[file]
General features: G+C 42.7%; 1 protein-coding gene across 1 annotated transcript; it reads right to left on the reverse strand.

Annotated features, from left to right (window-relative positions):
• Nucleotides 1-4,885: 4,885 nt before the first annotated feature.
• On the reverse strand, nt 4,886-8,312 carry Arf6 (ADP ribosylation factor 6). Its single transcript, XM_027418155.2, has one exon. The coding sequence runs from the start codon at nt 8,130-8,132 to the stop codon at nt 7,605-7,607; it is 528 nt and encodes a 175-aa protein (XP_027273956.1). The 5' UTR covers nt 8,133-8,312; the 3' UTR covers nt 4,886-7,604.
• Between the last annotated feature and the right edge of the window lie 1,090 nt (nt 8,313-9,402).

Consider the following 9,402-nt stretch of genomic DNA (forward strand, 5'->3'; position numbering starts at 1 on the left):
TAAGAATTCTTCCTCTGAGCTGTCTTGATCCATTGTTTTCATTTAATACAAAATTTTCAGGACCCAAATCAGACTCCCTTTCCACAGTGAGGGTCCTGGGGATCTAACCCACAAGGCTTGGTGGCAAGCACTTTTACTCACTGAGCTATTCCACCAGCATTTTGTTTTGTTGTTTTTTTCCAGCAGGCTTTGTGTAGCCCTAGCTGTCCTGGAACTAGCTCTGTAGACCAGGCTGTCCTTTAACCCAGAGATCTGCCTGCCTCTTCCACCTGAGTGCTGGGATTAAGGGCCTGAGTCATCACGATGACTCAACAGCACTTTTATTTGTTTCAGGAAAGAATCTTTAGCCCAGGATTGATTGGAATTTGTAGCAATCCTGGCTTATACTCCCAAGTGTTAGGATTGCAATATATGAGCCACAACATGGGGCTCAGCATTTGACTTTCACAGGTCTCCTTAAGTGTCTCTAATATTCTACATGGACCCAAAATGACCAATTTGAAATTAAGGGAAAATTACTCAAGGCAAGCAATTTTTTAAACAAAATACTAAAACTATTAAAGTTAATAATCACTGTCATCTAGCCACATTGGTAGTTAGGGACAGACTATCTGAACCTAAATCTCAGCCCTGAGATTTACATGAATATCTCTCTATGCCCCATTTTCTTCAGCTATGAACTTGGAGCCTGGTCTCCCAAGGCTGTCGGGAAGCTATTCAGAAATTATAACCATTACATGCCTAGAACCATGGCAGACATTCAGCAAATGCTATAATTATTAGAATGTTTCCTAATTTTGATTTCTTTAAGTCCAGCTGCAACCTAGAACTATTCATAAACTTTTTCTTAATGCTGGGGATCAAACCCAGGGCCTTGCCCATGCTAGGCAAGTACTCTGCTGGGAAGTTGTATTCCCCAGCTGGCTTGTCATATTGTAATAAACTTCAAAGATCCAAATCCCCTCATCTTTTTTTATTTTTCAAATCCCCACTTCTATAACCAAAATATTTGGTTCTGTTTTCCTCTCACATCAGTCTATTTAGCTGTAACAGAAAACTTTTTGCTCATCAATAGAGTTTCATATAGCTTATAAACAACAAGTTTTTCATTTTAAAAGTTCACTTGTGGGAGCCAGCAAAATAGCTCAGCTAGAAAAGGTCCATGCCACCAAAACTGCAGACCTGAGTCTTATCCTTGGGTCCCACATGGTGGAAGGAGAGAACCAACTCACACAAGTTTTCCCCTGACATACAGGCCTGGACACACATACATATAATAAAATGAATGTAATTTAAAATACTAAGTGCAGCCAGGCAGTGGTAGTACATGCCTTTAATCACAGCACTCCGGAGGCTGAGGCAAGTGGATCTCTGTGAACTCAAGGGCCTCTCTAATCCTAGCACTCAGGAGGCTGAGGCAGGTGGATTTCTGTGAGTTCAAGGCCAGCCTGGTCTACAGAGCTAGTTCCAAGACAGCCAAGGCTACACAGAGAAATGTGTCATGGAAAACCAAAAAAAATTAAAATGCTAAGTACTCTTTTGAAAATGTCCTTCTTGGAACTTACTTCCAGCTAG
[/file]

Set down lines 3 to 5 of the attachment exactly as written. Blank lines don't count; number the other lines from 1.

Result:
• Nucleotides 1-4,885: 4,885 nt before the first annotated feature.
• On the reverse strand, nt 4,886-8,312 carry Arf6 (ADP ribosylation factor 6). Its single transcript, XM_027418155.2, has one exon. The coding sequence runs from the start codon at nt 8,130-8,132 to the stop codon at nt 7,605-7,607; it is 528 nt and encodes a 175-aa protein (XP_027273956.1). The 5' UTR covers nt 8,133-8,312; the 3' UTR covers nt 4,886-7,604.
• Between the last annotated feature and the right edge of the window lie 1,090 nt (nt 8,313-9,402).